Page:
Mitt Romney will speak at 10:30am EST from the George H. W. Bush library at Texas A&M to address his faith a la JFK in 1960. In a speech he's reportedly written himself, according to The LA Times, his intention was not to address Mormonism directly but instead to "discuss his concern that 'faith has disappeared from the public square.'" (Which, as Dave Dayen at The Right's Field notes, is the exact opposite of JFK's point in his speech, but whatever, Mitt.)
All in all, this strategy is probably wise. In an appearance on Face The Nation in October, when asked about his faith, Romney was downright incoherent. On one hand, when asked if he took Mormonism's teachings literally, he said:
I do. I'm not gonna try to distance myself in any way shape or form from my faith.
But when confronted with a specific teachings of his religion, he wouldn't answer it:
SCHIEFFER: I`m told that the Mormons teach that the Garden of Eden was in Missouri. Is that correct?
ROMNEY: You know, there are probably the right folks to give you the answers to questions related to Mormon teachings. So I`ll probably let them respond to questions about specific doctrines.
According to excerpts from his speech, as prepared (TPM has them,) Romney intends to try to have it both ways, by playing up his Christian bona fides but also insisting that he actually shouldn't have to answer specific questions about his faith because the constitution prohibits a "religious test," setting up an interesting tension between the two documents that people, depending on their view of religion in politics, insist should guide our nation.
"When I place my hand on the Bible and take the oath of office, that oath becomes my highest promise to God. If I am fortunate to become your president, I will serve no one religion, no one group, no one cause, and no one interest. A President must serve only the common cause of the people of the United States."
"There are some who would have a presidential candidate describe and explain his church's distinctive doctrines. To do so would enable the very religious test the founders prohibited in the constitution. No candidate should become the spokesman for his faith. For if he becomes President he will need the prayers of the people of all faiths."
Will be interesting to see if he can pull this balancing act off. There are large swaths of the Republican primary electorate who do not want to hear that any religion other than their own should be seen as equaly valid, which appears to be part of Romney's point today.
Update [2007-12-6 10:40:2 by Todd Beeton]:Romney seems nervous. He is not a natural speech giver. He looks like he's reading. 2 minutes in, he's said "freedom" 10 times or so. He's directly addressing JFK. "Almost 50 years ago, another candidate from Massachusetts explained that he was an American running for president, not a Catholic running for president...I do not define my candidacy by my religion...Let me assure you that no authorities of my church or of any other church for that matter will ever exert influence on presidential decisions."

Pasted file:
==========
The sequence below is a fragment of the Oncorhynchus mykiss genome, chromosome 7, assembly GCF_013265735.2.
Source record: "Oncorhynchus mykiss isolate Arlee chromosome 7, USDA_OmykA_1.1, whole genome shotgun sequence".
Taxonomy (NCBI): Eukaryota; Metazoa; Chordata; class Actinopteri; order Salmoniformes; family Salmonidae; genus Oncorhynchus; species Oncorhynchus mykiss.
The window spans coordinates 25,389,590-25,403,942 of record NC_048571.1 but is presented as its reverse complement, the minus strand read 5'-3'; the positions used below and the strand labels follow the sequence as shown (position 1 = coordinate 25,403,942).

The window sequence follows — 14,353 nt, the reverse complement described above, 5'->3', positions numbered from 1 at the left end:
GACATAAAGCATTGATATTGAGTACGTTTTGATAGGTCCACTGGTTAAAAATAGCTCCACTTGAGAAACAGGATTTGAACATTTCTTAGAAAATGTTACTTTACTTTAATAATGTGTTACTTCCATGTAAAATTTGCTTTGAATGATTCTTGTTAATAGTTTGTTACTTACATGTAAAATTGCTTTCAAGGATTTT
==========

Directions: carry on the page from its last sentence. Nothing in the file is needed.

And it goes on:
Update [2007-12-6 10:43:6 by Todd Beeton]:Finally, some applause at 10:39am: "If I am fortunate to become your president, I will serve no one religion, no one group, no one causecause and no one interest. A president must serve on the common cause of the people of the United States."
Update [2007-12-6 10:47:25 by Todd Beeton]:Geez, now he's actually answering his thoughts on Jesus Christ. "I believe that Jesus Christ is the son of God and the savior of mankind. My church's beliefs about Christ may not be the same as those of other faiths...these are not bases of criticism but rather a test of our tolerance." So, so much for the 'no religious test' thing, eh, Mitt?
Update [2007-12-6 10:47:25 by Todd Beeton]:His first genuinely good line: "No candidate should should become the spokesman for his faith for if he becomes president, he will need the prayers of the people of all faiths." Much applause.
Update [2007-12-6 10:50:16 by Todd Beeton]:Now he's setting up secularism as a common enemy with the religious right: the enemy of your enemy is your friend.
Update [2007-12-6 11:8:33 by Todd Beeton]:"Americans acknowledge that liberty is a gift of god, not an indulgence of government." This got some delayed applause, Romney had actually already begun his next thought. This guy really does not give a good speech. But hey, if he throws enough instances of "liberty" and "freedom" he's good with this crowd.
Update [2007-12-6 11:8:33 by Todd Beeton]:He's playing on people's nationalism, saying that one of the things that separates us from Islamic extremists is our religious tolerance. In other words, you don't like me for my religion, you're a terrorist, simple as that.
Update [2007-12-6 11:8:33 by Todd Beeton]:Chris Matthews: "If he wins the presidency, it started here...I heard greatness here." Gag. Pat Buchanan: "I don't know how he could have done it better." Joe Scarborough: "He hit this out of the park." My what a diverse crew MSNBC has covering this event. I will say one person on Chris's panel got it exactly right, I don't know her full name, first name is Sally, who said:
"I think it was an obliteration of the idea of the separation of church and state...if you believe in God or Christ you're on my side, if not, you're not."
Update [2007-12-6 11:15:2 by Todd Beeton]:The reviews of his speech seem to be raves, which is very good news, I'd love to run against Romney. Sadly for Mitt, though, the cable news channels have cut away from their raves about him to give updates on the Omaha mall shooting. But never fear, Mathhews will no doubt continue his genuflection on Hardball later today.